Michigan has the dubious honor of highest unemployment rate in all of America. At 15.1% as of October, it leads the pack by a full 2 percentage points. Nevada (13.0%) and Rhode Island (12.9%) are the next highest state and California is the next large state at 12.5% unemployment rate.
The reason the unemployment rate is so high in Michigan is because of the concentration of auto and parts plants in that state. This industry was part of a high-profile government bailout and GM ended up going bankrupt anyway. Needless to say this provides for a spike in unemployment as the auto sector will probably take a while to stabilize.
Fortunately the federal government has authorized and funded several unemployment benefit extensions this year and the recent bill H3548 extension is the latest (and probably not the last). These extensions are part of the national stimulus package for 2009.
Michigan unemployment benefits are as follows:
- EUC Tier 1 – 20 weeks (7 weeks plus 13 weeks)
- EUC tier 2 – 14 weeks (used to be 13)
- EB – 20 weeks
- EUC tier 3 (new with bill H3548) 13 weeks or 19 weeks (if unemployment rate is greater than 8.5%)
This adds up to a total of 99 weeks.
The new benefits were originally planned to start in mid-December:
“We still anticipate that payments will begin on this new extension by mid-December,” Isotalo said. “Letters should be going out with information and instructions about the new extension and what people need to do to report for these new benefit payments” by Nov. 25.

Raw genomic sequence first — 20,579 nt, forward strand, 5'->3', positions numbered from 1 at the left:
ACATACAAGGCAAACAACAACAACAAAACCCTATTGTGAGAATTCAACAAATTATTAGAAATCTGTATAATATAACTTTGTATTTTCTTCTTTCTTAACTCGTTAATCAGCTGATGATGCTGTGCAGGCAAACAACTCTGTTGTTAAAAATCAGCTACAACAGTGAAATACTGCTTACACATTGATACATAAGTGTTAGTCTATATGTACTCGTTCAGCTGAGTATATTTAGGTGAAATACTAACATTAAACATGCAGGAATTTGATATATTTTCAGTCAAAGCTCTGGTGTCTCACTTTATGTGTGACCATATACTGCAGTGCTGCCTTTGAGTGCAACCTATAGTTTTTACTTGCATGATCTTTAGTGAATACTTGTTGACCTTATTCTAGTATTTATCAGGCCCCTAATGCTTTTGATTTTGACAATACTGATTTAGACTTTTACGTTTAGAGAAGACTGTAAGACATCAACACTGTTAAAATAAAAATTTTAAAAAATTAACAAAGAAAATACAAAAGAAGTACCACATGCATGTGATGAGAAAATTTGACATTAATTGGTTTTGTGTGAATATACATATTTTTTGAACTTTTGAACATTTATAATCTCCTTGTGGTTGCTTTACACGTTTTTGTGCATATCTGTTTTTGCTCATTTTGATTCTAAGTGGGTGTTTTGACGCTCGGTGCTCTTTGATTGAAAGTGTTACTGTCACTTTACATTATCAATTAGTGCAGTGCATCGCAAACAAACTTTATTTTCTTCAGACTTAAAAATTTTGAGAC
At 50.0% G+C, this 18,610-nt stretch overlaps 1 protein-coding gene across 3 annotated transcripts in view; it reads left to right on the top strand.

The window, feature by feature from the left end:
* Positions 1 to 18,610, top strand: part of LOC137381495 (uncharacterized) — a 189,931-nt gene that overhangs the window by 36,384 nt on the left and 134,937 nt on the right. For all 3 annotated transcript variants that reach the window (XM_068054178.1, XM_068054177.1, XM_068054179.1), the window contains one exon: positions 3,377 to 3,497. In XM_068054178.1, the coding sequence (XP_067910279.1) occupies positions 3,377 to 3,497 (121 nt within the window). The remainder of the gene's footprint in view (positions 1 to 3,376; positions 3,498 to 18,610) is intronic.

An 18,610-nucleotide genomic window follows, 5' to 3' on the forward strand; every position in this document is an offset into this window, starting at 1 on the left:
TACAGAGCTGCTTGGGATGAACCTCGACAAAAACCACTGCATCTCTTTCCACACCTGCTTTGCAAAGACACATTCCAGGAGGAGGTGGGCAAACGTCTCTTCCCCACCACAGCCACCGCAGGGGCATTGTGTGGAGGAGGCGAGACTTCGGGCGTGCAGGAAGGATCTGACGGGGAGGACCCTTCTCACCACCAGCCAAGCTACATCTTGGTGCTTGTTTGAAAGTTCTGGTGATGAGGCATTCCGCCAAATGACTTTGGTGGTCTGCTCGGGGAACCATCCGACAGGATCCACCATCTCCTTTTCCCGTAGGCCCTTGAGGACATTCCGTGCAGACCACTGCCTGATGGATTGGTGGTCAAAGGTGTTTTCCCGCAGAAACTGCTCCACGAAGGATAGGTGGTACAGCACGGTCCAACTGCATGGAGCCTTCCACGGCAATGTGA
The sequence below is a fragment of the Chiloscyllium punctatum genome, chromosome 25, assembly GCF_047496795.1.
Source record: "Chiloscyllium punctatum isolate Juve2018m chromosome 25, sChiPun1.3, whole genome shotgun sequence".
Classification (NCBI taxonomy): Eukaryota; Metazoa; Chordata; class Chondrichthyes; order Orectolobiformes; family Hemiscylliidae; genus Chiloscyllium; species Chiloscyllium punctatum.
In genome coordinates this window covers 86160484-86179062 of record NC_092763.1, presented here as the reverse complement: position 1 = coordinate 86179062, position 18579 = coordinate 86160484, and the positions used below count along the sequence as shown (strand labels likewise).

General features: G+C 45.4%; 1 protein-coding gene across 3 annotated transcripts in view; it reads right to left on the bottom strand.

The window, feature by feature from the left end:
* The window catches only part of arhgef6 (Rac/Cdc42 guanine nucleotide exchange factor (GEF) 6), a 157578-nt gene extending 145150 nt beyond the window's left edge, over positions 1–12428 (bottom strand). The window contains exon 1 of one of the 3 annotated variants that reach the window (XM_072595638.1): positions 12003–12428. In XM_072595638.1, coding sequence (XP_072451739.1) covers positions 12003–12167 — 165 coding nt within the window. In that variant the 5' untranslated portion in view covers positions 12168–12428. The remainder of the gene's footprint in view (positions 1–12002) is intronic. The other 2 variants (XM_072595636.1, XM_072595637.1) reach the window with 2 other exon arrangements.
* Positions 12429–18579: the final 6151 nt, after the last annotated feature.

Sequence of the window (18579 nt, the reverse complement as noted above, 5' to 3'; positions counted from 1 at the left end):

In actual fact payments have already started for Michigan residents and many will get their checks starting just after Thanksgiving Day weekend.
The way things are set up now – these latest extensions will expire at the end of the year which means that not many people will get the full 20 weeks. You need to use the tier 3 up before Dember 31, 2009 in order to get tier 4 which at this point is difficult to do. There have been reports in the press that congress will be looking to extend the expiry date before the end of the year.
“Now that we have acted on the extension, we must quickly take up legislation to continue the Emergency Unemployment Compensation program itself, otherwise millions will be left without this important insurance come January,” concluded Rep. Levin.
“The action today responds to the needs of 100,000 in Michigan and one million people nationwide who have exhausted their benefits or will have exhausted them by the end of the year,” said Rep. Levin. “With six people competing for every available job, unemployed workers need insurance to feed their families and pay their bills.”
In Michigan there are 99,000 people who would have run out of benefits by the end of the year without the latest extension.